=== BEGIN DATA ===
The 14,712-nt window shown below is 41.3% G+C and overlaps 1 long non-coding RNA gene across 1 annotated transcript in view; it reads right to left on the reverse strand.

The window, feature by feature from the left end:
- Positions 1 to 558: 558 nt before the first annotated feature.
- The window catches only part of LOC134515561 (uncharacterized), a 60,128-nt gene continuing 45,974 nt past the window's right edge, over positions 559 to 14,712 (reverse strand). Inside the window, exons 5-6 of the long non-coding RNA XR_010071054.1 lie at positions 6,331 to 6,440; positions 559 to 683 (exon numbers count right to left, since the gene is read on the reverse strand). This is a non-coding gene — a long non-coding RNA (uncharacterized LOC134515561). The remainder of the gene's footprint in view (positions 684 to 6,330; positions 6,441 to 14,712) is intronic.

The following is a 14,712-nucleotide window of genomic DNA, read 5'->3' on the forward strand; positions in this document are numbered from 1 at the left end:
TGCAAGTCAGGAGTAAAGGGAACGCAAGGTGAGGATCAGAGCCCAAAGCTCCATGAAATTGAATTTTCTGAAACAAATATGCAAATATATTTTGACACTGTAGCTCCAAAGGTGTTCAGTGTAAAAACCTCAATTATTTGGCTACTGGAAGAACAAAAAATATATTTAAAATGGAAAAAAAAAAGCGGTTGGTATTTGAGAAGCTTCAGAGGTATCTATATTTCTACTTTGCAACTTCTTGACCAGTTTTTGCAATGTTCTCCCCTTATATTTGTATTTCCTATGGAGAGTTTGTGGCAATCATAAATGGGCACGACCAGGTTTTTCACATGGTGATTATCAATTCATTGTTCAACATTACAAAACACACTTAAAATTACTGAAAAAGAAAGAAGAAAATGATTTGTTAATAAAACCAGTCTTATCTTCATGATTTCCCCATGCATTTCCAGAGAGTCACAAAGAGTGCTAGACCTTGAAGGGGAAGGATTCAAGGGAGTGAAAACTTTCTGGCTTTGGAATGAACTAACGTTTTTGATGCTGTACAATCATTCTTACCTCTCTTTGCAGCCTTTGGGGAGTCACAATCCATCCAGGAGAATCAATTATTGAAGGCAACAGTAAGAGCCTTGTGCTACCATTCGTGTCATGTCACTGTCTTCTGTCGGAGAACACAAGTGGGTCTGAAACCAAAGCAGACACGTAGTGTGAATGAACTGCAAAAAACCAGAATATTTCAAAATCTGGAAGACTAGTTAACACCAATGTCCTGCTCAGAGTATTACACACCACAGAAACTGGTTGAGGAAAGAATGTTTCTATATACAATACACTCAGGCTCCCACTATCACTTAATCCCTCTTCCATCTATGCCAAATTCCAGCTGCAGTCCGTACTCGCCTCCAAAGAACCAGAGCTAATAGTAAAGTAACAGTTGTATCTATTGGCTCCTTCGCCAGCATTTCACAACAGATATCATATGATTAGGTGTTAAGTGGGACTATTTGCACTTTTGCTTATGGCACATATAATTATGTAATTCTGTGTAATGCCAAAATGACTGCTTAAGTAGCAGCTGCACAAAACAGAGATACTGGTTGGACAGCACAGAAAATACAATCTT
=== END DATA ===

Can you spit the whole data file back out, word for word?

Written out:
The 14,712-nt window shown below is 41.3% G+C and overlaps 1 long non-coding RNA gene across 1 annotated transcript in view; it reads right to left on the reverse strand.

The window, feature by feature from the left end:
- Positions 1 to 558: 558 nt before the first annotated feature.
- The window catches only part of LOC134515561 (uncharacterized), a 60,128-nt gene continuing 45,974 nt past the window's right edge, over positions 559 to 14,712 (reverse strand). Inside the window, exons 5-6 of the long non-coding RNA XR_010071054.1 lie at positions 6,331 to 6,440; positions 559 to 683 (exon numbers count right to left, since the gene is read on the reverse strand). This is a non-coding gene — a long non-coding RNA (uncharacterized LOC134515561). The remainder of the gene's footprint in view (positions 684 to 6,330; positions 6,441 to 14,712) is intronic.

The following is a 14,712-nucleotide window of genomic DNA, read 5'->3' on the forward strand; positions in this document are numbered from 1 at the left end:
TGCAAGTCAGGAGTAAAGGGAACGCAAGGTGAGGATCAGAGCCCAAAGCTCCATGAAATTGAATTTTCTGAAACAAATATGCAAATATATTTTGACACTGTAGCTCCAAAGGTGTTCAGTGTAAAAACCTCAATTATTTGGCTACTGGAAGAACAAAAAATATATTTAAAATGGAAAAAAAAAAGCGGTTGGTATTTGAGAAGCTTCAGAGGTATCTATATTTCTACTTTGCAACTTCTTGACCAGTTTTTGCAATGTTCTCCCCTTATATTTGTATTTCCTATGGAGAGTTTGTGGCAATCATAAATGGGCACGACCAGGTTTTTCACATGGTGATTATCAATTCATTGTTCAACATTACAAAACACACTTAAAATTACTGAAAAAGAAAGAAGAAAATGATTTGTTAATAAAACCAGTCTTATCTTCATGATTTCCCCATGCATTTCCAGAGAGTCACAAAGAGTGCTAGACCTTGAAGGGGAAGGATTCAAGGGAGTGAAAACTTTCTGGCTTTGGAATGAACTAACGTTTTTGATGCTGTACAATCATTCTTACCTCTCTTTGCAGCCTTTGGGGAGTCACAATCCATCCAGGAGAATCAATTATTGAAGGCAACAGTAAGAGCCTTGTGCTACCATTCGTGTCATGTCACTGTCTTCTGTCGGAGAACACAAGTGGGTCTGAAACCAAAGCAGACACGTAGTGTGAATGAACTGCAAAAAACCAGAATATTTCAAAATCTGGAAGACTAGTTAACACCAATGTCCTGCTCAGAGTATTACACACCACAGAAACTGGTTGAGGAAAGAATGTTTCTATATACAATACACTCAGGCTCCCACTATCACTTAATCCCTCTTCCATCTATGCCAAATTCCAGCTGCAGTCCGTACTCGCCTCCAAAGAACCAGAGCTAATAGTAAAGTAACAGTTGTATCTATTGGCTCCTTCGCCAGCATTTCACAACAGATATCATATGATTAGGTGTTAAGTGGGACTATTTGCACTTTTGCTTATGGCACATATAATTATGTAATTCTGTGTAATGCCAAAATGACTGCTTAAGTAGCAGCTGCACAAAACAGAGATACTGGTTGGACAGCACAGAAAATACAATCTT